LEWIS et al v. LYCOMING et al

Filing 70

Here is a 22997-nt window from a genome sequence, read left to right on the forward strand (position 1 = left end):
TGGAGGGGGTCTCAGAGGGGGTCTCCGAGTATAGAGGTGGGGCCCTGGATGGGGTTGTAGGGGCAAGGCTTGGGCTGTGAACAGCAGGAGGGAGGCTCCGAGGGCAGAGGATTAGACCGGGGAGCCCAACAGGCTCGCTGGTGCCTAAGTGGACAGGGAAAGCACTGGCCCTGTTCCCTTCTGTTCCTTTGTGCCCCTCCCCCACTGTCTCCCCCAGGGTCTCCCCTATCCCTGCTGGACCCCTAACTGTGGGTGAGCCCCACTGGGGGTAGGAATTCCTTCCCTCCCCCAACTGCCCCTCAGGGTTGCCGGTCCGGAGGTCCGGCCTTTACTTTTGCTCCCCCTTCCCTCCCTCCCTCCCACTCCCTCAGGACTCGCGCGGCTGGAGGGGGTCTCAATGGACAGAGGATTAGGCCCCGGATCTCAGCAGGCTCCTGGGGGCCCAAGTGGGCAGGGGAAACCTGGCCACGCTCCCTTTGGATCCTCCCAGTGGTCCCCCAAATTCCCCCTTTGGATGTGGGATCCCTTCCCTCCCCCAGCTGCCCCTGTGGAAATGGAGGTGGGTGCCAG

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IN THE UNITED STATES DISTRICT COURT FOR THE EASTERN DISTRICT OF PENNSYLVANIA PAMELA LEWIS, et al. v. LYCOMING, et al. : : : : : CIVIL ACTION NO. 11-6475 MEMORANDUM Bartle, J. May 9, 2012 Before the court is the motion of plaintiffs to collaterally estop defendant Avco Corporation ("Avco") from relitigating a determination as to its principal place of business for purposes of diversity jurisdiction. Plaintiffs Pamela Lewis, individually and as personal representative of the estate of Steven Edward Lewis, deceased, and Keith Whitehead and John Wroblewski as co-personal representatives of the estate of Philip Charles Gray, deceased, have filed this diversity action for wrongful death against eleven defendants including Avco.1 The claims arise out of a helicopter crash in England in 2009. Plaintiffs originally brought this action in the Court of Common Pleas of Philadelphia County. The defendants removed it to this court on the ground that the action is between 1. The remaining defendants are: Lycoming, Textron, Inc., Textron Systems Corporation, Precision Airmotive LLC, Precision Airmotive Corporation, Schweizer Aircraft Corporation, Schweizer Holdings, Inc., Sikorsky Aircraft Corporation, United Technologies Corporation, and Champion Aerospace LLC. citizens of a state and citizens or subjects of a foreign state under 28 U.S.C. § 1332(a)(2). The complaint alleges that the plaintiffs and the decedents whose estates they represent are or were citizens of the United Kingdom. It is undisputed that none of the defendants is a citizen of the United Kingdom or any other foreign state. Plaintiffs then moved to remand the action to the Court of Common Pleas. They maintain that Avco's principal place of business is in Pennsylvania under the "nerve center" test enunciated in Hertz Corp. v. Friend, 139 S. Ct. 1181 (2010), and therefore removal was improper under 28 U.S.C. § 1441(b)(2). That statutory section reads: A civil action otherwise removable solely on the basis of the jurisdiction under section 1332(a) of this title may not be removed if any of the parties in interest properly joined and served as defendants is a citizen of the State in which such action is brought. The court ordered limited discovery on the issue of Avco's principal place of business, and briefing on this issue is still in progress. Following the filing of their motion to remand and while it is still pending, plaintiffs filed the present motion to collaterally estop Avco from relitigating the determination of Pennsylvania as its principal place of business on the ground that the issue has now been decided in Agostini v. Piper Aircraft Corp., No. 11-7172, 2012 WL 646025 (E.D. Pa. Feb. 29, 2012). In Agostini, another judge in this court recently held that Avco did not meet its burden in demonstrating that its principal place of -2- business was outside of Pennsylvania under Hertz Corp. and granted the motion of the plaintiffs to remand the case to state court for lack of jurisdiction. Collateral estoppel, now generally known as issue preclusion, prevents a party from relitigating an issue that was litigated against that party in an earlier action. See Parklane Hosiery Co., Inc. v. Shore, 439 U.S. 322, 326 (1979). Under federal law the requirements of the doctrine are that: (1) the issue decided in the prior adjudication must be identical to the one presented in the later action, (2) there must be a final judgment on the merits and (3) the party against whom the doctrine is asserted must have been a party or in privity with a party to the prior adjudication and have had a full and fair opportunity to litigate the issue in question in the prior action. Seborowski v. Pittsburgh Press Co., 188 F.3d 163, 169 (3d Cir. 1999). Under 28 U.S.C. § 1447(d), "[a]n order remanding a case to the State court from which it was removed is not reviewable on appeal or otherwise...." The question presented by this motion is whether an unappealable order to remand an action to the state court has the finality required by the second element of the issue preclusion test. The Restatement (Second) of Judgments provides: Although an issue is actually litigated and determined by a valid and final judgment, and the determination is essential to the judgment, relitigation of the issue in a subsequent action between the parties is not precluded [when] [t]he party against whom preclusion is sought could not, as a matter -3- of law, have obtained review of the judgment in the initial action. Restatement (Second) of Judgments § 28(1). Although this section of the Restatement clearly advises against applying issue preclusion to unappealable orders for remand, such as the remand order in Agostini, our Court of Appeals has not had occasion to rule on this specific question. In one line of cases, it has determined that finality for purposes of issue preclusion "does not require the entry of a judgment final in the sense of being appealable." Burlington N. R.R. v. Hyundai Merch. Marine Co., 63 F.3d 1227, 1233 n.8 (3d Cir. 1995) (citing In re Brown, 951 F.2d 564, 569 (3d Cir. 1991) and Dyndul v. Dyndul, 620 F.2d 409, 412 n.8 (3d Cir. 1980)).2 It has further stated that issue preclusion instead applies "whenever an action is sufficiently firm to be accorded conclusive effect." Id. In Dyndul, it noted that finality "may mean little more than that the litigation of a particular issue has reached such a stage that a court sees no really good reason for permitting it to be litigated again." F.2d at 412 n.8. 620 None of these cases, as noted above, involved jurisdictional issues previously litigated in a motion to remand. 2. None of the parties disputes that the federal law of issue preclusion should be applied here because "federal law determines the preclusive effect of federal orders on a question of federal law." Nutter v. Monongahela Power Co., 4 F.3d 319, 321 (4th Cir. 1993) (citations omitted). Burlington, 63 F.3d at 1233 n.8, determined the federal law of issue preclusion, although it cited In re Brown, 951 F.2d at 569, which applied New Jersey law, and Dyndul, 620 F.2d at 412 n.8, which applied the law of the Virgin Islands. -4- In a more recent case, our Court of Appeals followed these earlier precedents in determining that a state jury's damages verdict in a bifurcated trial had the requisite finality for issue preclusion where the case was settled before a liability determination. While not before it for decision, the court specifically noted in a footnote that "some courts have applied section 28(1) [of the Restatement (Second) of Judgments] to '[a] District Court's jurisdictional findings incident to remand' because remand orders are wholly unappealable as a matter of law under 28 U.S.C. § 1447(d)." See Greenleaf v. Garlock, Inc., 174 F.3d 352, 361 n.6 (3d Cir. 1999) (citing Nutter v. Monongahela Power Co., 4 F.3d 319, 322 (4th Cir. 1993); Southern Leasing Corp. v. Tufts, 804 P.2d 1321, 1323 (Ariz. Ct. App. 1991)). Other circuits have reached the same conclusion. See, e.g., Health Cost Controls, Inc. v. Washington, 187 F.3d 703, 708-09 (7th Cir. 1999); Winters v. Diamond Shamrock Chem. Co., 149 F.3d 387, 395 (5th Cir. 1998). We agree with those decisions and § 28(1) of the Restatement (Second) of Judgments that a remand order does not have the requisite finality for issue preclusion to apply. Finally, there is an additional reason why issue preclusion is inappropriate in the type of situation now before the court. The location of a corporation's principal place of business, that is, its nerve center, may change over time. -5- For diversity purposes, we must determine the principal place of business of a corporation at the time the complaint is filed. S. Cross Overseas Agencies, Inc. v. Wah Kwong Shipping Group Ltd., 181 F.3d 410, 414 n.2 (3d Cir. 1999). Simply because a company's principal place of business may have been in a particular state when an earlier action was instituted does not necessarily mean it remained in that state when the complaint in a later case is filed. Accordingly, we will deny the motion of the plaintiffs to collaterally estop Avco from relitigating the determination of Pennsylvania as its principal place of business. -6-